Reaching the top and catching site of paragliders was pretty amazing.

Hartington village in the evening

We leave the walk, and make for Hartington, and our home for the weekend.

The little village is really nice, and on Friday evening has a van which sells chips.

With a bag of chips, I sit by the lake/pond in the centre of town.

After checking into the youth hostel and getting cleaned up, we have dinner and a few drinks in the hostel bar.

The Hartington lollipop

Our second day, and we choose a walk called the Hartington Lollipop.

I wasn’t too enthusiastic, and considered it a bit of a “filler in” type of walk.

I couldn’t have been more wrong, we wandered along rivers and meadows, and the weather was fantastic the whole time.

Watts Russel Arms

We stopped along the way at this little pub called the Watts Russel Arms (strange name, but brilliant pub).

Inside, the landlord had an extensive book collection for guests to look at, which he talked me through.

It was so nice, that we stayed for a 2nd drink.

Wandering back through the fields

Farther along, we reached a spot which seemed vaguely familiar.

Then I remembered. Last year I went to the YHA association AGM and gave a talk on social media for walking groups.

After lunch, we’d gone out on a walk and Graham and I had extended it. I remember realising I’d lost my wallet at a rest stop.

When I came back (to an area packed with walkers) it was still there.

I gave the children who found it £2 (which apart from cards, was all the money that was in it 🙂

Wandering back through open fields, its a perfect day and I’m looking forward to another evening relaxing with Nikki.

Hartington hall YHA

Our room was quite cosy, but with central heating and an on-suite bathroom for £32 per night represented amazing value.

It’s one of those things where although the room is really nice, I spend practically no time in it apart from sleeping and getting ready, as I’m always out either walking, dining out or drinking in friendly pubs.

After a quick shower and changing into Rohan Goa’s (well I did anyway) we head into town, have dinner in the Devonshire Arms and a couple of drinks later at the Charles Cotton hotel.

Monyash village

But nothings perfect, and now the disappointing part.

After a fantastic breakfast at the Youth Hostel, we head out for the day.

This time were doing a walk from Monyash. I hadn’t been here, since Frank and I walked the Limeston way all those years ago.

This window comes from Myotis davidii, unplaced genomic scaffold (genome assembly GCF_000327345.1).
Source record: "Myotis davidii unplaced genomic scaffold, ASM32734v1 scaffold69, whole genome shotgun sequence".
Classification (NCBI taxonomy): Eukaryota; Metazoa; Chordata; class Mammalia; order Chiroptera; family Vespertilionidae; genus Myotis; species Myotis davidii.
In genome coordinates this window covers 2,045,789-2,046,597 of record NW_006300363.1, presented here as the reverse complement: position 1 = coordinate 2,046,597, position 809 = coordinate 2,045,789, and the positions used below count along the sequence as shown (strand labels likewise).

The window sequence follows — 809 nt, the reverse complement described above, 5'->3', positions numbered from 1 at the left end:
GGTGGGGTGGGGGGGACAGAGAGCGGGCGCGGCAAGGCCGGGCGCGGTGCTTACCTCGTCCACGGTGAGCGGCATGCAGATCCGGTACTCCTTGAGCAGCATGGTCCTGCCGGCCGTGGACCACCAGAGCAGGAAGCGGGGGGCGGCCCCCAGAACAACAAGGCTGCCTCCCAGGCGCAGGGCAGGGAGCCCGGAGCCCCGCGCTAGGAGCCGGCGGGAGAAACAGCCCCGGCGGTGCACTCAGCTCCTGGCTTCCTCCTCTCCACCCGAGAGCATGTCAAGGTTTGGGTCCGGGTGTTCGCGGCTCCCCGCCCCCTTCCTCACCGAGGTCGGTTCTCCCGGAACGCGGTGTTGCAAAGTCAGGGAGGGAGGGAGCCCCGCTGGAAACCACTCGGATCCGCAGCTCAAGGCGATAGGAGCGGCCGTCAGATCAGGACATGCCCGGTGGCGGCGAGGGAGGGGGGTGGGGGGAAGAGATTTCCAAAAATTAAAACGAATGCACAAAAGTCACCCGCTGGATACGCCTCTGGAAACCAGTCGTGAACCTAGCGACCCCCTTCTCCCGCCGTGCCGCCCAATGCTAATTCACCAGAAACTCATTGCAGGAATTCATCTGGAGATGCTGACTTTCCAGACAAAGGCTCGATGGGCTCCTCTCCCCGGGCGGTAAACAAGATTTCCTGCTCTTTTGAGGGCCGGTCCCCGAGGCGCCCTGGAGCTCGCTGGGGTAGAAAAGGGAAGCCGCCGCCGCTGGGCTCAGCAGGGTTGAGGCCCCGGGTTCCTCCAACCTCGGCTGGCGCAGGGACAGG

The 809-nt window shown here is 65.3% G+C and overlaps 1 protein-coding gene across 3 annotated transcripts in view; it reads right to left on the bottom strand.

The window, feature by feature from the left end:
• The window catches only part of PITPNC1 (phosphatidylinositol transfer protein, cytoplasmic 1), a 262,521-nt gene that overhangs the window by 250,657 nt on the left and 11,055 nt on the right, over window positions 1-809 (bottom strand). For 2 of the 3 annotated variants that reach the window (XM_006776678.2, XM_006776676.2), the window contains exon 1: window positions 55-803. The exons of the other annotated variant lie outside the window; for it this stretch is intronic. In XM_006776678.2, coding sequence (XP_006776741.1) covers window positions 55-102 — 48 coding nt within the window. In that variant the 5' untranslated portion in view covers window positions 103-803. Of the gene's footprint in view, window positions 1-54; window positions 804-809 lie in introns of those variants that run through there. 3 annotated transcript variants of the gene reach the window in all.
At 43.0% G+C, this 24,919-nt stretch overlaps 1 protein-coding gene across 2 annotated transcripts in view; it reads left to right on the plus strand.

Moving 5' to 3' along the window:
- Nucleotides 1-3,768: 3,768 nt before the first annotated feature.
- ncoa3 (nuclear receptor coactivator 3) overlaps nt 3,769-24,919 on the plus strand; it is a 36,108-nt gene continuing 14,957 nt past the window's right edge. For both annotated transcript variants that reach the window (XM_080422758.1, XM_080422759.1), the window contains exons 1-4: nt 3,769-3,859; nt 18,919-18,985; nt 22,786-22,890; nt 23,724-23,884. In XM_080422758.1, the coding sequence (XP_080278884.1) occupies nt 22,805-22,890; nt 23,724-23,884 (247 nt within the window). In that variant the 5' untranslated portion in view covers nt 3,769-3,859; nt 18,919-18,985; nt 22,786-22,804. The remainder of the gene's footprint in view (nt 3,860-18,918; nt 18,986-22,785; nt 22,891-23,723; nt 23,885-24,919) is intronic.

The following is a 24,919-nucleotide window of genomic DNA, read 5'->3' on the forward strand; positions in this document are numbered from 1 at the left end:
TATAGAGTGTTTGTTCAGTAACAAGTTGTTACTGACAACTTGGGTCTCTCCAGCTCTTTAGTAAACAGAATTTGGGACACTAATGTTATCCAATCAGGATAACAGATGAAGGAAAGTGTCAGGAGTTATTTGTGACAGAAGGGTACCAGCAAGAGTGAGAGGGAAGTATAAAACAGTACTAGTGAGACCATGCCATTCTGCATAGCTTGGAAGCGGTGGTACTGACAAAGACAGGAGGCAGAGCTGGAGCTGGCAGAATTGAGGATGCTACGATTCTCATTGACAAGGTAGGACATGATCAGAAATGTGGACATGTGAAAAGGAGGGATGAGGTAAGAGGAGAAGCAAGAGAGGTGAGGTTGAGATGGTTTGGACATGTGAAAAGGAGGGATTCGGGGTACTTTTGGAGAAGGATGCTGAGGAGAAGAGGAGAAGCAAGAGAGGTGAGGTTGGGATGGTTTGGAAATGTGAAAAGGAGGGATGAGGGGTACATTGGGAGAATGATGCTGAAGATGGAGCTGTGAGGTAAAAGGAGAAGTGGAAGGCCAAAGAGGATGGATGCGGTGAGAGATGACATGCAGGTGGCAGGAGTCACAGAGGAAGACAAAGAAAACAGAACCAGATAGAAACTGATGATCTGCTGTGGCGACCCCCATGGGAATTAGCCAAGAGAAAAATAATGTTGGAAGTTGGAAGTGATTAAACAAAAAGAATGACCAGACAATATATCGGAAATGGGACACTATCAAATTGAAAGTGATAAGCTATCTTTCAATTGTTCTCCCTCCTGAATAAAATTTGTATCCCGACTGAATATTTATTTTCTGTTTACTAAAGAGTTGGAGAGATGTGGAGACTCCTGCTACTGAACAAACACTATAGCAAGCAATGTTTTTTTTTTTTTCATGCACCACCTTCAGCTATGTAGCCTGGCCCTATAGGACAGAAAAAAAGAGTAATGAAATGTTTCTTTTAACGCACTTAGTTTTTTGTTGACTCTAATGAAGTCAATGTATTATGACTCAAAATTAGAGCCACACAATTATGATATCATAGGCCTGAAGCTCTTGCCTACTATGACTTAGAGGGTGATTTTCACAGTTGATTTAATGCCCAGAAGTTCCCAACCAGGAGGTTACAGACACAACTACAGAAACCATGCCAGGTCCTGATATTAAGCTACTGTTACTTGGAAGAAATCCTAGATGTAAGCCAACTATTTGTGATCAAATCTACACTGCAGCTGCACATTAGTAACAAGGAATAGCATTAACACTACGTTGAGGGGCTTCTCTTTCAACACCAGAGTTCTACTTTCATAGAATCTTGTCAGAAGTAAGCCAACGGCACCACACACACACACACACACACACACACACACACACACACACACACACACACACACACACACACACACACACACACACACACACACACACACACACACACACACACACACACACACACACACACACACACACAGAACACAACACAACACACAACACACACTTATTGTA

Back then, we’d walked all day and arrived at the campsite. We couldn’t find anywhere to book in, until we found a sign that said “go to pub”.

We found the farmer in the pub, paid him and went back to set up our tent.

Back at the pub, we had dinner. It was so busy that I remember we had to eat it on plates standing up.

In the morning, there was a cafe that served breakfast. With far too many customers to fit inside, I’ll always remember a lovely Sunday morning with perfect sunshine and about 30 people sitting out on the flags drinking tea and eating bacon butty’s 🙂

Appalling weather

But in actual fact, the place was rather empty. The circular walk we had planned just involved walking through fields in appalling weather.

So bad in fact that after a drink in the pub at the halfway point, we just walked back along the road to our starting point.

Peak District campsite

On the way, I saw this, which lifted my spirits.

I dont know if you can see, but its a recycle bin that’s meant to say clothes and shoes.

Instead, someone has rubbed our some letters and the sign now says “clothes and hoes” !

But this kind of mixed fortune is what makes a weekend away that bit more fun.

And as you’ll see from the following section, considering the good look we’ve had throughout the adventure season, we’ve more then compensated for the bad luck we were due.

Lake district Bank holiday.

On Scafell hillside

Our next trip is back to the lake district and the beautifull town of Keswick that Lee Sawbridge introduced me too 25 years ago.

We’ve had some good and bad luck with camping over bank holidays in the lakes previously, but were confident this time it would be ok.

The campsite on the lake at Keswick is without doubt the best one I’ve stayed at in this country.

Up early on Friday, breakfast and coffee in the car, we head for Scafell Pike, the highest mountain in England.

We’d had a good crack at it earlier in the year, but the weather had turned us back.

So looking at the weather above, it wasn’t sunny but it was quite nice for the UK.

And it lasted for about the first 20 minutes of the walk, then the heavens opened for the rest of the day.

Top of Englands highest mountain

I like to think I look “windswept” in this photo on the top.

But I’m told by Nikki I just look bedraggled and soaking wet.

I’m not one for standing on top of peaks and chatting so barely a minute later, were off back down the hill.

Keswick Campsite

Back to our camp-site.

We didn’t have the spot we wanted and the ground was soaking.

Like I said, fortune is overdue to give us some bad luck !.

But when the cloud clears, you can see the view from our front porch on the tent.

It’s a lovely site, as you can see, there are quad bikes and boats parked so its all about adventure.